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Catheter and surgical ablation of atrial fibrillation
  1. Mark J Earley1,
  2. Richard J Schilling2
  1. 1Manchester Heart Centre, Manchester Royal Infirmary, Manchester, UK
  2. 2St Bartholomew’s Hospital, London, UK
  1. Correspondence to:
    Dr Richard Schilling
    Cardiology Research Department, St Bartholomew’s Hospital, Dominion House, 60 Bartholomew Close, London EC1A 7BE, UK; r.schilling{at}

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There is increasing confusion regarding the results and benefits of catheter and surgical ablation for atrial fibrillation (AF). This is because of rapidly evolving techniques and a wide range of opinion regarding its efficacy. Just as the balloon and stent enthusiasts of the 1980s were viewed with some suspicion by many doctors treating coronary atherosclerosis,w1 the practice of curative ablation of AF has been critically reviewed by cardiologists.w2 w3 This article aims to demonstrate why an apparently chaotic heart rhythm is amenable to cure, critically review the currently employed surgical and catheter techniques, and provide some guidelines as to the appropriate referral of patients for these procedures.


AF is usually prefixed by a temporal descriptive term such as paroxysmal or chronic which has implications for the most suitable treatment strategy. A consensus on nomenclature has now been achieved1 in which an AF event is either the first detected or a recurrent episode. Paroxysmal AF describes episodes that terminate spontaneously within seven days. AF is persistent if it lasts longer than seven days or requires cardioversion by any means to restore sinus rhythm. Permanent AF is reserved for when either attempts to cardiovert have failed or not been attempted.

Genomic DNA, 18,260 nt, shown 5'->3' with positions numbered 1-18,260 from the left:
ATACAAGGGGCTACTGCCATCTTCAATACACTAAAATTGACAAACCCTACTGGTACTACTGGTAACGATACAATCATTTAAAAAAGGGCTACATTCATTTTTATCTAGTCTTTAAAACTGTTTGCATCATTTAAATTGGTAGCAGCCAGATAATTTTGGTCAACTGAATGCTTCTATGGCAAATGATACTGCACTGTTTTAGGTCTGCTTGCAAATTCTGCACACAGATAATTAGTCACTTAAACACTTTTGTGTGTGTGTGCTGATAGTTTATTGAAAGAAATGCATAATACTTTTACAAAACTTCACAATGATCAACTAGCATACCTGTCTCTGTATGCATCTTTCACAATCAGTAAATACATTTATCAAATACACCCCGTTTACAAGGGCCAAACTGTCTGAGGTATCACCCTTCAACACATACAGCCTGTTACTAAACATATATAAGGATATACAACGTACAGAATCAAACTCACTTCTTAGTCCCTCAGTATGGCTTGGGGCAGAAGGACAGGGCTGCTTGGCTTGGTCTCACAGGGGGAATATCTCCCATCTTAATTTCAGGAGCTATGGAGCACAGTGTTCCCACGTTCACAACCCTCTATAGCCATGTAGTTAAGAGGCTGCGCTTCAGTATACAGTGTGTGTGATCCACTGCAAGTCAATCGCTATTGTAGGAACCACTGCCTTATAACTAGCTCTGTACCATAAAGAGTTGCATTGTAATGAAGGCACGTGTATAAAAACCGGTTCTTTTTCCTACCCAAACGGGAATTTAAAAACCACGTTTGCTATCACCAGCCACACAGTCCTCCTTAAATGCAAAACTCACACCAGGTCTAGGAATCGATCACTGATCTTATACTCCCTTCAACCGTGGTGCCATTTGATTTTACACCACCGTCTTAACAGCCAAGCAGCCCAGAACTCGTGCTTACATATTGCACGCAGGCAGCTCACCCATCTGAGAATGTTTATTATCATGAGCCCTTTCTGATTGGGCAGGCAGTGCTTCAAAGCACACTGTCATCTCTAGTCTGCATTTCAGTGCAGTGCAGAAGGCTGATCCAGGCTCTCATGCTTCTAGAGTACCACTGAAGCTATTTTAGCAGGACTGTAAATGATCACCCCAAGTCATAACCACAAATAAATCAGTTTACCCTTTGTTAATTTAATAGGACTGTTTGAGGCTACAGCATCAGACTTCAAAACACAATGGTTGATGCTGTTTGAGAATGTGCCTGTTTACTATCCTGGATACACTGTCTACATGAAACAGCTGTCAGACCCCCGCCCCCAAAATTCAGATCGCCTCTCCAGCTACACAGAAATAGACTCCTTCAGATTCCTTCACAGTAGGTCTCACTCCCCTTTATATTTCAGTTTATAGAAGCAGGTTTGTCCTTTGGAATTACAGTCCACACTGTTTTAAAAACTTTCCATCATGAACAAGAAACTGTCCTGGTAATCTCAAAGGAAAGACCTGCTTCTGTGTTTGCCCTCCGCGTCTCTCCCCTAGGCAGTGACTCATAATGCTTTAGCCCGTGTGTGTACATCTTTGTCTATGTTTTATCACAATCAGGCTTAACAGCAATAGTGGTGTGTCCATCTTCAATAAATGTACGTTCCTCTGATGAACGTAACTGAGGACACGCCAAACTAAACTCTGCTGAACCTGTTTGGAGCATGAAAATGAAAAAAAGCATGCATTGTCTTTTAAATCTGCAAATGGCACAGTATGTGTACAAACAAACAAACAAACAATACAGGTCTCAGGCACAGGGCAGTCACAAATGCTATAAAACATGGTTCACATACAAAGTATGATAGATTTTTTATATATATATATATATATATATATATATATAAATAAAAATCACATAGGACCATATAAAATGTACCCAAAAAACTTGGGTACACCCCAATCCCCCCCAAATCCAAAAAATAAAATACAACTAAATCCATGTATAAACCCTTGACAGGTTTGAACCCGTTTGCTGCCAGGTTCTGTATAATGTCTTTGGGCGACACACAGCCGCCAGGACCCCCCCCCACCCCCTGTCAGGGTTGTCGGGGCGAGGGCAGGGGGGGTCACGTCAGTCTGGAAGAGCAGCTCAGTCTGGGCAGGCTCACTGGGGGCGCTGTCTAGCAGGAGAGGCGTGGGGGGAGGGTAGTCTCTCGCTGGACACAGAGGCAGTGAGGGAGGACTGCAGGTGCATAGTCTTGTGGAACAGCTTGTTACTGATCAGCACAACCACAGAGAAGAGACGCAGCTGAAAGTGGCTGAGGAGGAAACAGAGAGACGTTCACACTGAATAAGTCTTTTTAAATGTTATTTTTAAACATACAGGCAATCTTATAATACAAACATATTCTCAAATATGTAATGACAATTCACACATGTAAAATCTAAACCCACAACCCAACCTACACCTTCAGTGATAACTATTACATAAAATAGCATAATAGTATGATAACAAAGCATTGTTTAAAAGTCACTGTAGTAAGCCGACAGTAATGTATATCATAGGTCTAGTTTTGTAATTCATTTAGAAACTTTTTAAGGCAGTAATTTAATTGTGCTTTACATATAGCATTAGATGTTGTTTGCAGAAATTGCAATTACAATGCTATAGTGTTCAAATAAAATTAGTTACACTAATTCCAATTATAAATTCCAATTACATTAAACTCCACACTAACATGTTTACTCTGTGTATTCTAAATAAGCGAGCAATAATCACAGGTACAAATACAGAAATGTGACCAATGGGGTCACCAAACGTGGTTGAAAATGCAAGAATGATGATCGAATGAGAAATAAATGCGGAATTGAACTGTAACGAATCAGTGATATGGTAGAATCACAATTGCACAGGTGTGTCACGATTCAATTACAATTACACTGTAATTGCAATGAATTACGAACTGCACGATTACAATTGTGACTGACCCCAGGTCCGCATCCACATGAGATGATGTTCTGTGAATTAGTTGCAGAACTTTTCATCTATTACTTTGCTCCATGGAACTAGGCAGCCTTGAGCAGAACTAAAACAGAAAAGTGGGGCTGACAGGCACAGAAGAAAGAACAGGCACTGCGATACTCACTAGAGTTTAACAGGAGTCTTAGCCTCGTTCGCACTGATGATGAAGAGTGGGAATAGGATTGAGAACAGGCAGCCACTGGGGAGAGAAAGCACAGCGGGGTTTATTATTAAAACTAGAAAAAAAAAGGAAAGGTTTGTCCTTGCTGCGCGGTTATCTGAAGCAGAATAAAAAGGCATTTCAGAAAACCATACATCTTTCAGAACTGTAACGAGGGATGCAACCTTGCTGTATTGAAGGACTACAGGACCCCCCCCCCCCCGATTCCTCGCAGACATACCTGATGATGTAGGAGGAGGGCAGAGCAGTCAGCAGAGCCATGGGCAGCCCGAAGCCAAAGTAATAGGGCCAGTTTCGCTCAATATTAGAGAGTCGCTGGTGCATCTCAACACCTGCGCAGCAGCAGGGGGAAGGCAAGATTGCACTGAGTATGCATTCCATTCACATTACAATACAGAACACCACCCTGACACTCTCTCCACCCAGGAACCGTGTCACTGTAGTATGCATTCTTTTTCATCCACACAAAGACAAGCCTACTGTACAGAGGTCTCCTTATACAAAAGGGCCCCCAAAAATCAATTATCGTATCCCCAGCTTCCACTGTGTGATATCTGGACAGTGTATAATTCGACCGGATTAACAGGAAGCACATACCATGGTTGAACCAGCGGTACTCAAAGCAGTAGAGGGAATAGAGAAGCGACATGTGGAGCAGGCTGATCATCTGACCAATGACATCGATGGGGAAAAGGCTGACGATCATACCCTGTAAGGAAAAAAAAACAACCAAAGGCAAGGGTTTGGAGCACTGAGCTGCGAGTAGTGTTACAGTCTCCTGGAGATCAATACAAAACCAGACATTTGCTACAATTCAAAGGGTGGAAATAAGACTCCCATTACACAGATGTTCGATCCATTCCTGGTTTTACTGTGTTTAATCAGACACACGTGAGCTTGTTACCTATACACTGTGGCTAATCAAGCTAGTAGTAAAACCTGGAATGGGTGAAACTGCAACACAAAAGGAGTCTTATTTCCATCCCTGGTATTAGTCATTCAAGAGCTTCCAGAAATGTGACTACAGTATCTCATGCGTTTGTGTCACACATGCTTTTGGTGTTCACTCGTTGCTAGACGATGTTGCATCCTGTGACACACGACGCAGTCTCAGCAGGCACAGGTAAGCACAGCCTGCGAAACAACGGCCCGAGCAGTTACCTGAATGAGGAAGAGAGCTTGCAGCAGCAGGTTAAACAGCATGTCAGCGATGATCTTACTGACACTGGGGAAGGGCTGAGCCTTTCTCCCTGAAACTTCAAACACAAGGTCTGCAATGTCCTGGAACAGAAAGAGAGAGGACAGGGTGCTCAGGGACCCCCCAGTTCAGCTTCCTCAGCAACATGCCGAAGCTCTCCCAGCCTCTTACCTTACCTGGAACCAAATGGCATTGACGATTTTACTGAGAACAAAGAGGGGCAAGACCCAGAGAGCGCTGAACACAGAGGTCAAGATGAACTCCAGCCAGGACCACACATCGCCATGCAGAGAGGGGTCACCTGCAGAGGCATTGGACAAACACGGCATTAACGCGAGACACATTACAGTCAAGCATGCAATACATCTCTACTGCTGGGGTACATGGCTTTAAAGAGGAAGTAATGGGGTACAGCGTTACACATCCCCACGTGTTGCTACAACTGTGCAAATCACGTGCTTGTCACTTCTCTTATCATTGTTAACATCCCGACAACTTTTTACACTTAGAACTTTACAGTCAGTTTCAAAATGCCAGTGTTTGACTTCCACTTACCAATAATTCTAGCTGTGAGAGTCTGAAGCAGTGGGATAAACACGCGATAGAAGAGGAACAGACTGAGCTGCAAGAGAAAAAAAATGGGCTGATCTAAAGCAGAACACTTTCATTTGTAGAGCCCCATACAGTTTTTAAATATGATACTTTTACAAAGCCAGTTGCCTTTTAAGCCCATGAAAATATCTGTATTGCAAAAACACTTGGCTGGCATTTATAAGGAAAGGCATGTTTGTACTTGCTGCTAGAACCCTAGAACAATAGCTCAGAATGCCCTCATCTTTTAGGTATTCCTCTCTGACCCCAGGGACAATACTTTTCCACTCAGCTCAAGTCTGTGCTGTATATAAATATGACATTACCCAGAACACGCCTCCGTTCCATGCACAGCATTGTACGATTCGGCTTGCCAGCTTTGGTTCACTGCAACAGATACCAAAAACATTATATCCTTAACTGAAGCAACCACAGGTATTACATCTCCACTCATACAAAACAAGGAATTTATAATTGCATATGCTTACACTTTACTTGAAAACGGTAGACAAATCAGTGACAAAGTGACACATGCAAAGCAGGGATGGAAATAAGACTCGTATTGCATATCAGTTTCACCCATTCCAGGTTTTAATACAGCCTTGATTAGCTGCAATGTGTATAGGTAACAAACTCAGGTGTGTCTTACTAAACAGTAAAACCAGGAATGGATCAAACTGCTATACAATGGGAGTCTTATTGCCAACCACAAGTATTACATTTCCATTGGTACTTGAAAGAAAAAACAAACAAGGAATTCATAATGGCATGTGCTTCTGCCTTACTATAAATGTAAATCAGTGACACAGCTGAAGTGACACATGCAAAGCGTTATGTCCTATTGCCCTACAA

The mechanism of AF is not clearly understood. The predominant theory of the 20th century was that chaotic multiple re-entry circuits, following constantly varying lines of conduction block, perpetuate AF (fig 1).w4 w5 This concept was challenged, however, by the observation that in some patients without cardiac structural abnormalities, an ECG pattern of AF can be seen even when there is a definite focal source such as a rapidly firing atrial tachycardia emerging from a pulmonary vein (PV).2 A single wavefront propagating across the atria is vulnerable to being split and turned by anatomical obstacles and by …

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